Alberta government won't investigate controversial $905K sole-source contract

The Alberta government will not investigate the controversial $905,000 sole-source contract public inquiry commissioner Steve Allan personally awarded to the law firm in which his son is a partner.

Alberta Energy deputy minister says no conflict in Steve Allan’s awarding contract to Dentons

Steve Allan, who is heading Alberta’s public inquiry into allegations of foreign-funded reputational attacks on the province’s oil and gas industry, granted a sole-source contract for legal advice to inquiry to a law firm in which his son is a partner. (Evelyne Asselin/CBC)

The Alberta government will not investigate the controversial $905,000 sole-source contract public inquiry commissioner Steve Allan personally awarded to the law firm in which his son is a partner.

Last week, CBC News revealed Allan handed the contract for legal advice to Dentons law firm in Calgary, despite the fact his son Toby is a partner there.

The contract was issued 11 days after Allan was named, on recommendation from Justice Minister Doug Schweitzer, to head the $2.5-million Public Inquiry Into Funding of Anti-Alberta Energy Campaigns.

On Friday, the NDP asked Alberta Energy deputy minister Grant Sprague to investigate whether Allan broke any rules by awarding the contract to a firm with which he shares such a close personal connection.

Ethics Commissioner Marguerite Trussler previously told the NDP she did not have the jurisdiction to launch an investigation.

But in a response sent Monday, Sprague told NDP ethics critic Heather Sweet he will not investigate.

"I am satisfied that Mr. Steve Allan is not in violation of the Code of Conduct and Ethics and there is no conflict between his private interests and his role as Commissioner," Sprague wrote in a letter to Sweet.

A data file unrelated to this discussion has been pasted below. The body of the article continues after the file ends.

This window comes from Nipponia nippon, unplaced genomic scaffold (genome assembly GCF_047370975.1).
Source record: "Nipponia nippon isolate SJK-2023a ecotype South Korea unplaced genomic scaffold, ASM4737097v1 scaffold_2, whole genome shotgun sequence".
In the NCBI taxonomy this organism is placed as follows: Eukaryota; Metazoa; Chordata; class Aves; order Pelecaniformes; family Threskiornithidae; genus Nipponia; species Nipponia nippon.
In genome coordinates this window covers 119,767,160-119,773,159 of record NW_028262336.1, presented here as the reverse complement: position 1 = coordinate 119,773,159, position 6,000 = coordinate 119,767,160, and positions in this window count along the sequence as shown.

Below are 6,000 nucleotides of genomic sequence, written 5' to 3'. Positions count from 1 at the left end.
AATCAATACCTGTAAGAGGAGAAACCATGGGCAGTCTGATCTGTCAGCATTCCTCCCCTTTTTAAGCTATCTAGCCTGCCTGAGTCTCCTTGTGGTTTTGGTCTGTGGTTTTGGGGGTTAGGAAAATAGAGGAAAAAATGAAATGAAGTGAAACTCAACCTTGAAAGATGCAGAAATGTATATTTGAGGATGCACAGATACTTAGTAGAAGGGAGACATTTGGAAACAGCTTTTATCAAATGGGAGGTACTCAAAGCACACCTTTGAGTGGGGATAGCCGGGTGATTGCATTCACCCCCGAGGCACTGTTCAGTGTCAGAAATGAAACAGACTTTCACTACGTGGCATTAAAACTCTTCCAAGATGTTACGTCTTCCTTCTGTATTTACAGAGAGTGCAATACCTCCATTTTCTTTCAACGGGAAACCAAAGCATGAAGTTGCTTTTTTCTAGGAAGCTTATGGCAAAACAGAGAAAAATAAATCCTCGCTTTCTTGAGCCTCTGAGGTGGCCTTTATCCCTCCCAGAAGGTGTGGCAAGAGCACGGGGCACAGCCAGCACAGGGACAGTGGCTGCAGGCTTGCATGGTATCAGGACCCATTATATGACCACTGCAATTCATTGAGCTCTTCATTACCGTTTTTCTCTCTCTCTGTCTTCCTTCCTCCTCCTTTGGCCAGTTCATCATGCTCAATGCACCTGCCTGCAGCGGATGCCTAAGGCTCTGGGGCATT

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Sprague said he based his decision on several facts. He said Allan, as an independent commissioner, has the "sole discretion" to select whichever firms he wishes. And Sprague said Allan "chose a competent and well-respected international law firm," Dentons, to assist him.

Sprague said Allan's son Toby has no involvement with the inquiry and "as one of roughly 250 partners in Canada, he will not receive any significant financial benefit from the file."

Finally, Sprague said Allan is not a designated office holder under the Public Service Act, and therefore the act's rules against an office holder furthering the private interests of their child does not apply to him.  

A spokesperson for Schweitzer has previously said Alberta Justice officials are "not aware of any conflict that would prohibit the Inquiry from contracting with Dentons for services."

Government response 'troubling': NDP

Allan has not made himself available for an interview over the last week. In a text, he said his son will not benefit from the contract in any way, though he did not address the specific question of whether his son, as a partner in the firm, would share in the contract's revenue.

In an interview, Sweet said the government's response is troubling.

"Because he wasn't designated [an office holder] under the order-in-council, he doesn't have the same responsibility for the code of conduct and ethics of the public service," Sweet said.

"So my question is: does he really just not report to anybody in this government?"

She added that it appears Allan has "zero accountability to Albertans."

Sprague was involved in a 2012 controversy in which former premier Alison Redford selected a law firm with close personal and political ties for a potentially lucrative tobacco-litigation contract.

Internal documents obtained by CBC News showed senior Justice officials, including Sprague, significantly altered an assessment of one of the competing firms — a firm they had initially ranked last and effectively eliminated from further consideration — which allowed Redford the opportunity to choose it.

Two ethics investigations cleared Redford of conflict of interest allegations.

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Jennie Russell, Charles Rusnell

Former investigative reporters

Charles Rusnell and Jennie Russell were reporters with CBC Investigates, the investigative unit of CBC Edmonton. They left CBC in 2021. Their journalism in the public interest is widely credited with forcing accountability, transparency and democratic change in Alberta.